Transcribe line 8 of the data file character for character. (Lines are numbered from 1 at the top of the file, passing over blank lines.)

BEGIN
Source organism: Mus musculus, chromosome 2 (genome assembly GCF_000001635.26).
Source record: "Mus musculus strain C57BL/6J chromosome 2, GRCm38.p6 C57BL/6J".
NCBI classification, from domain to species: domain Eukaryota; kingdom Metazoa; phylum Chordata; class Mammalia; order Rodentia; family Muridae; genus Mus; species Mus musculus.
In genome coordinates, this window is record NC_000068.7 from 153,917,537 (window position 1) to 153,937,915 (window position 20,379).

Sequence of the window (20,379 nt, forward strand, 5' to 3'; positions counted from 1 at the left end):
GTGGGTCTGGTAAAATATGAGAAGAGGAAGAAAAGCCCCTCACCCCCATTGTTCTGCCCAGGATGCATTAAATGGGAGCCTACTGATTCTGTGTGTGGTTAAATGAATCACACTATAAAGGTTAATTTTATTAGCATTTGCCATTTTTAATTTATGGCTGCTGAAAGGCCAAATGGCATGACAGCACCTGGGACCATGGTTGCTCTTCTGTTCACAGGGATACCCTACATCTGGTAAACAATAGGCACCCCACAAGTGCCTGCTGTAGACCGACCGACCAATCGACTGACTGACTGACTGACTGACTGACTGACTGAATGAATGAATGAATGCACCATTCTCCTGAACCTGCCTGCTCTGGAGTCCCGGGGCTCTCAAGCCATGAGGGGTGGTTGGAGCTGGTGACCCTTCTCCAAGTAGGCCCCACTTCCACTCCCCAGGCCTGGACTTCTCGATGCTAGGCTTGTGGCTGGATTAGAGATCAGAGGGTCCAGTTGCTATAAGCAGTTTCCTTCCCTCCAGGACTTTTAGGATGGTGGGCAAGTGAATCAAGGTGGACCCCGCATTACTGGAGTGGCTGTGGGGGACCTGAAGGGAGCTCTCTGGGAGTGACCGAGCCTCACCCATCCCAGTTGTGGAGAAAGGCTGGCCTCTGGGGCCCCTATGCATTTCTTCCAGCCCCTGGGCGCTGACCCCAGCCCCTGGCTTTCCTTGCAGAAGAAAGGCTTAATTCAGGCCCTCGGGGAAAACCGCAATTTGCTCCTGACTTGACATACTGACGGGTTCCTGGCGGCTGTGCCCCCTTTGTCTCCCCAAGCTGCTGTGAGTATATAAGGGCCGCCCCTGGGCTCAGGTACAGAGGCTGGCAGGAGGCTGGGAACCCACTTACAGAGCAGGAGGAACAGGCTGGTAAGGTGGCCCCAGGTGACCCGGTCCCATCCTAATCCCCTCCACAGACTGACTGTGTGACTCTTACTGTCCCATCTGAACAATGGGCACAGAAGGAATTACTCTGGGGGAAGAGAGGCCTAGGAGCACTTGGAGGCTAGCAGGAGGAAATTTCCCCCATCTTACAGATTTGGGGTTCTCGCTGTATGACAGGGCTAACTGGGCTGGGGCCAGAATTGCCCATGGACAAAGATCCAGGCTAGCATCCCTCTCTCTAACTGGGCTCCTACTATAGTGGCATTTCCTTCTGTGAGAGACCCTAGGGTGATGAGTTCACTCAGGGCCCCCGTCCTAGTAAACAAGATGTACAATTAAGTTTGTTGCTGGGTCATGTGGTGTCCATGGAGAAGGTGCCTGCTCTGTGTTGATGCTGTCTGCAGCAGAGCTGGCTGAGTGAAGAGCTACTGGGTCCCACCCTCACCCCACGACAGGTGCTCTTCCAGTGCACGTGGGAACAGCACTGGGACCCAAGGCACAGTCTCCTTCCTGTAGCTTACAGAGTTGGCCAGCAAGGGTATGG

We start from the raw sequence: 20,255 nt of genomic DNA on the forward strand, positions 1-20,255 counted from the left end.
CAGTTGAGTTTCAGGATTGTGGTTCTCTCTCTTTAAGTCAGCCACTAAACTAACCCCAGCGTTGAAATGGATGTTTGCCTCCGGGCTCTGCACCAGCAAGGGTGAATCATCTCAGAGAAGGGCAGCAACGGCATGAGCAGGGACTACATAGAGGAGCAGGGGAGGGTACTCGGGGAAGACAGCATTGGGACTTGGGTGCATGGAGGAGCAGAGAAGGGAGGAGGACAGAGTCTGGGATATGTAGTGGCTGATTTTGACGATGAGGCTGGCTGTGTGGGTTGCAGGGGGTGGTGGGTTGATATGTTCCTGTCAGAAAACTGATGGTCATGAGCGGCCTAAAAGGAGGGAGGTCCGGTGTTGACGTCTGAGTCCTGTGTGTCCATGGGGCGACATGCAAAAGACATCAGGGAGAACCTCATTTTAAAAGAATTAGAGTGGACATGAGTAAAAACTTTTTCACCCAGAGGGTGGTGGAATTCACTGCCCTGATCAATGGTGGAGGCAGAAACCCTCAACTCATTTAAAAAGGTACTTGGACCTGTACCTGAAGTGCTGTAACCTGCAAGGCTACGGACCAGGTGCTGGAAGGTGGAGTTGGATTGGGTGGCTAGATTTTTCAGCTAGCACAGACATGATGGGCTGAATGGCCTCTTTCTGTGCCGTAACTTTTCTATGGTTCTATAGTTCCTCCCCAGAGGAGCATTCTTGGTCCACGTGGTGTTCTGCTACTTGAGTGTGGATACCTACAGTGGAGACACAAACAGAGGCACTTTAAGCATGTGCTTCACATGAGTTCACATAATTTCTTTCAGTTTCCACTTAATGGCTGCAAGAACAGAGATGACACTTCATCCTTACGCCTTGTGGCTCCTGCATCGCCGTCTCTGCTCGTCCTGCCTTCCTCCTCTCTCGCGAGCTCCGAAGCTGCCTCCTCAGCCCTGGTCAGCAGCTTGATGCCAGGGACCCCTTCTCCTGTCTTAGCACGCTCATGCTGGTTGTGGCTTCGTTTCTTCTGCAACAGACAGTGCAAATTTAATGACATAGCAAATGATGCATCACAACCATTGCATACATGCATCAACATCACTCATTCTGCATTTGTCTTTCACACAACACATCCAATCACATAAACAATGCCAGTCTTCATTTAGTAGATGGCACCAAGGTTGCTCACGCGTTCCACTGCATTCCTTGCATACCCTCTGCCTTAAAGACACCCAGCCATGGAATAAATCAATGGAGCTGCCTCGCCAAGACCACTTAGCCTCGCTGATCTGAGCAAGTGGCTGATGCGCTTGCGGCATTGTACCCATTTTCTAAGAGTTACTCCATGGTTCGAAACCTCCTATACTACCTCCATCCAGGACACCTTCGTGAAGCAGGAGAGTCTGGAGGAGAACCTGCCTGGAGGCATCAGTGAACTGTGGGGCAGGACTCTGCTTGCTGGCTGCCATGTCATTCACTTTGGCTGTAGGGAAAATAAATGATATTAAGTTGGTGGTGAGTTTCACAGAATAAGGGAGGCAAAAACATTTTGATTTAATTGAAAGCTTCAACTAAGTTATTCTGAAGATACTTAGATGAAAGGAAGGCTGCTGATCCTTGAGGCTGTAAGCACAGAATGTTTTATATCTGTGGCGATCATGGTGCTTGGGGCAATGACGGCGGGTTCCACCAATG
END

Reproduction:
CAGTTGAGTTTCAGGATTGTGGTTCTCTCTCTTTAAGTCAGCCACTAAACTAACCCCAGCGTTGAAATGGATGTTTGCCTCCGGGCTCTGCACCAGCAAGGGTGAATCATCTCAGAGAAGGGCAGCAACGGCATGAGCAGGGACTACATAGAGGAGCAGGGGAGGGTACTCGGGGAAGACAGCATTGGGACTTGGGTGCATGGAGGAGCAGAGAAGGGAGGAGGACAGAGTCTGGGATATGTAGTGGCTGATTTTGACGATGAGGCTGGCTGTGTGGGTTGCAGGGGGTGGTGGGTTGATATGTTCCTGTCAGAAAACTGATGGTCATGAGCGGCCTAAAAGGAGGGAGGTCCGGTGTTGACGTCTGAGTCCTGTGTGTCCATGGGGCGACATGCAAAAGACATCAGGGAGAACCTCATTTTAAAAGAATTAGAGTGGACATGAGTAAAAACTTTTTCACCCAGAGGGTGGTGGAATTCACTGCCCTGATCAATGGTGGAGGCAGAAACCCTCAACTCATTTAAAAAGGTACTTGGACCTGTACCTGAAGTGCTGTAACCTGCAAGGCTACGGACCAGGTGCTGGAAGGTGGAGTTGGATTGGGTGGCTAGATTTTTCAGCTAGCACAGACATGATGGGCTGAATGGCCTCTTTCTGTGCCGTAACTTTTCTATGGTTCTATAGTTCCTCCCCAGAGGAGCATTCTTGGTCCACGTGGTGTTCTGCTACTTGAGTGTGGATACCTACAGTGGAGACACAAACAGAGGCACTTTAAGCATGTGCTTCACATGAGTTCACATAATTTCTTTCAGTTTCCACTTAATGGCTGCAAGAACAGAGATGACACTTCATCCTTACGCCTTGTGGCTCCTGCATCGCCGTCTCTGCTCGTCCTGCCTTCCTCCTCTCTCGCGAGCTCCGAAGCTGCCTCCTCAGCCCTGGTCAGCAGCTTGATGCCAGGGACCCCTTCTCCTGTCTTAGCACGCTCATGCTGGTTGTGGCTTCGTTTCTTCTGCAACAGACAGTGCAAATTTAATGACATAGCAAATGATGCATCACAACCATTGCATACATGCATCAACATCACTCATTCTGCATTTGTCTTTCACACAACACATCCAATCACATAAACAATGCCAGTCTTCATTTAGTAGATGGCACCAAGGTTGCTCACGCGTTCCACTGCATTCCTTGCATACCCTCTGCCTTAAAGACACCCAGCCATGGAATAAATCAATGGAGCTGCCTCGCCAAGACCACTTAGCCTCGCTGATCTGAGCAAGTGGCTGATGCGCTTGCGGCATTGTACCCATTTTCTAAGAGTTACTCCATGGTTCGAAACCTCCTATACTACCTCCATCCAGGACACCTTCGTGAAGCAGGAGAGTCTGGAGGAGAACCTGCCTGGAGGCATCAGTGAACTGTGGGGCAGGACTCTGCTTGCTGGCTGCCATGTCATTCACTTTGGCTGTAGGGAAAATAAATGATATTAAGTTGGTGGTGAGTTTCACAGAATAAGGGAGGCAAAAACATTTTGATTTAATTGAAAGCTTCAACTAAGTTATTCTGAAGATACTTAGATGAAAGGAAGGCTGCTGATCCTTGAGGCTGTAAGCACAGAATGTTTTATATCTGTGGCGATCATGGTGCTTGGGGCAATGACGGCGGGTTCCACCAATG